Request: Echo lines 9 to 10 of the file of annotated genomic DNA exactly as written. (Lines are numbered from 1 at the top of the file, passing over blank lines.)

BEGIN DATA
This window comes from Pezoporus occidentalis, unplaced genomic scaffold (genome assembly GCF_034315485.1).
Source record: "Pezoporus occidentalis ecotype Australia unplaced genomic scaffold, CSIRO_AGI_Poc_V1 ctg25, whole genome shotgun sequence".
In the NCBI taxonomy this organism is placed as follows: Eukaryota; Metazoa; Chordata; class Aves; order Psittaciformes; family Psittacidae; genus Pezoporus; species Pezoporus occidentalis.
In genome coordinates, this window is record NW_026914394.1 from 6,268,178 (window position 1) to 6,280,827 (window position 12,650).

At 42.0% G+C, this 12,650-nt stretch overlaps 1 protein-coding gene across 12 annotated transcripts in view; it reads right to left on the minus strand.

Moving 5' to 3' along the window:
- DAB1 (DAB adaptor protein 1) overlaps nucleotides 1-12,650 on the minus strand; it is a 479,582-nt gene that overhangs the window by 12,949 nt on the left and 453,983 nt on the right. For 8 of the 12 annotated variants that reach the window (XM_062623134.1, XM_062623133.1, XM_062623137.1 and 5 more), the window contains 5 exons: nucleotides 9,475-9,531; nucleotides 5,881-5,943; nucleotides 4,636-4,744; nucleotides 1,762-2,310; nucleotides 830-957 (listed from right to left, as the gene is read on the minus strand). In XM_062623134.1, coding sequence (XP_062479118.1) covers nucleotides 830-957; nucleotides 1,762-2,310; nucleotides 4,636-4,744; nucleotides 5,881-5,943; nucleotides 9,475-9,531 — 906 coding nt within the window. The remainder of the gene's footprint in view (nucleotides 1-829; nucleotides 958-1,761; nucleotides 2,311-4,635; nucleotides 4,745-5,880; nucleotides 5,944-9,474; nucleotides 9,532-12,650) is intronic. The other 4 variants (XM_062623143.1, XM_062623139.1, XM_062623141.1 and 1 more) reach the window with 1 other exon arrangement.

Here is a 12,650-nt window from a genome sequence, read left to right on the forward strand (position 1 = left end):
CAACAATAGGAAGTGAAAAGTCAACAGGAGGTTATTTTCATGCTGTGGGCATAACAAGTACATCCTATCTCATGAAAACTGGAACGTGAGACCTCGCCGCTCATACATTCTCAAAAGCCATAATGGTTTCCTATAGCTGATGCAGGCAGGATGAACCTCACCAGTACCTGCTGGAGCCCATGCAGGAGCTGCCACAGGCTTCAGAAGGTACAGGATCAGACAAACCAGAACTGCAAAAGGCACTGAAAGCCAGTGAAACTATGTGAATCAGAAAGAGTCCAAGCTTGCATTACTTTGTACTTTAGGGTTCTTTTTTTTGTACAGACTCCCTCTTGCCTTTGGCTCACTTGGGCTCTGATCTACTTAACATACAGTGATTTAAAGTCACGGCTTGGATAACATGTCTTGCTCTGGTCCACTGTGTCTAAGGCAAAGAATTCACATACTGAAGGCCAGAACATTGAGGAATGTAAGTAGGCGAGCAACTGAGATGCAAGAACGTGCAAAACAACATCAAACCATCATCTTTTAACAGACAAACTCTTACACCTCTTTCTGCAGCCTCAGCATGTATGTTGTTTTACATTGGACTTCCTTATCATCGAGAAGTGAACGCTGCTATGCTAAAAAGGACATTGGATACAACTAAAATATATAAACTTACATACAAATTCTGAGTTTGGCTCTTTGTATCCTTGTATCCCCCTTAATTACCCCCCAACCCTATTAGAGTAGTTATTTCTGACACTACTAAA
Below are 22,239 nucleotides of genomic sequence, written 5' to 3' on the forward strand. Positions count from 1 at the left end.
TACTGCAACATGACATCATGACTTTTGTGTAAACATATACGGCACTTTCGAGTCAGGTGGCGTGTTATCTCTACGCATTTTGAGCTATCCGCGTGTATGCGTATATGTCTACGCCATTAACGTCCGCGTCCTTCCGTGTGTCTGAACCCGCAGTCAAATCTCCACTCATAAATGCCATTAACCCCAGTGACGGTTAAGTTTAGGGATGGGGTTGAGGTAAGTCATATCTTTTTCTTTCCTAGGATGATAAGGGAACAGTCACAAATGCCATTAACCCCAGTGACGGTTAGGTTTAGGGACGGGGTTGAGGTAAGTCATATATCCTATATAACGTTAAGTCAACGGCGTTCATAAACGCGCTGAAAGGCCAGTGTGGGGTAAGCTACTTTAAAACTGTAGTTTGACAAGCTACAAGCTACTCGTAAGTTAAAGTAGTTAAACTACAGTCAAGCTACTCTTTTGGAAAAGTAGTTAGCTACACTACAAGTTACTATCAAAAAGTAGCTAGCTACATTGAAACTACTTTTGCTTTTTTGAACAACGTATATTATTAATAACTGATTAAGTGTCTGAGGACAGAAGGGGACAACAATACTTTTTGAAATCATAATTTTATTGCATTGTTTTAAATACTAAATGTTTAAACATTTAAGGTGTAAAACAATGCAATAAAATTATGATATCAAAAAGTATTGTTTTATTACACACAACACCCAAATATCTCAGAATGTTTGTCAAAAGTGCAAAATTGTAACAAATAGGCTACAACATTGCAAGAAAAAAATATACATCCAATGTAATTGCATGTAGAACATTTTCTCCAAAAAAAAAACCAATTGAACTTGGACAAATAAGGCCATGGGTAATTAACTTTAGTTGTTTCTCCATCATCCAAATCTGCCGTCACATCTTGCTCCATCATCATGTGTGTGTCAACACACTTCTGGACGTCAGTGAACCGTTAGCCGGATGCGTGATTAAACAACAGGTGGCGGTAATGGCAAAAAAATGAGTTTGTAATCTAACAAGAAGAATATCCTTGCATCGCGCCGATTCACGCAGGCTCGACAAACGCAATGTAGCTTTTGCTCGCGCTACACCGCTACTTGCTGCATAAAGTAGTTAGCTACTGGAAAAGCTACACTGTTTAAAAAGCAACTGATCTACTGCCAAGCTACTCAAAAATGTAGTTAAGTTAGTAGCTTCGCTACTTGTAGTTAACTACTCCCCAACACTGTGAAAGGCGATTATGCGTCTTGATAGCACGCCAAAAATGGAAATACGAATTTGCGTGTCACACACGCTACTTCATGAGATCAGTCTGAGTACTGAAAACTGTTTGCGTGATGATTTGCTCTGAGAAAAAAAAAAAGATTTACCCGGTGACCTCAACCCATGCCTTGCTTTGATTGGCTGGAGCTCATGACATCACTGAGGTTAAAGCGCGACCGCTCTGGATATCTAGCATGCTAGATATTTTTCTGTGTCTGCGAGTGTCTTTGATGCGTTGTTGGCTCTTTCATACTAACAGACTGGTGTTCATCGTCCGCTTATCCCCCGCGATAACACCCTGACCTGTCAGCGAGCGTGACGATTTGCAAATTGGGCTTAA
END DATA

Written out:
CAACAATAGGAAGTGAAAAGTCAACAGGAGGTTATTTTCATGCTGTGGGCATAACAAGTACATCCTATCTCATGAAAACTGGAACGTGAGACCTCGCCGCTCATACATTCTCAAAAGCCATAATGGTTTCCTATAGCTGATGCAGGCAGGATGAACCTCACCAGTACCTGCTGGAGCCCATGCAGGAGCTGCCACAGGCTTCAGAAGGTACAGGATCAGACAAACCAGAACTGCAAAAGGCACTGAAAGCCAGTGAAACTATGTGAATCAGAAAGAGTCCAAGCTTGCATTACTTTGTACTTTAGGGTTCTTTTTTTTGTACAGACTCCCTCTTGCCTTTGGCTCACTTGGGCTCTGATCTACTTAACATACAGTGATTTAAAGTCACGGCTTGGATAACATGTCTTGCTCTGGTCCACTGTGTCTAAGGCAAAGAATTCACATACTGAAGGCCAGAACATTGAGGAATGTAAGTAGGCGAGCAACTGAGATGCAAGAACGTGCAAAACAACATCAAACCATCATCTTTTAACAGACAAACTCTTACACCTCTTTCTGCAGCCTCAGCATGTATGTTGTTTTACATTGGACTTCCTTATCATCGAGAAGTGAACGCTGCTATGCTAAAAAGGACATTGGATACAACTAAAATATATAAACTTACATACAAATTCTGAGTTTGGCTCTTTGTATCCTTGTATCCCCCTTAATTACCCCCCAACCCTATTAGAGTAGTTATTTCTGACACTACTAAA
Below are 22,239 nucleotides of genomic sequence, written 5' to 3' on the forward strand. Positions count from 1 at the left end.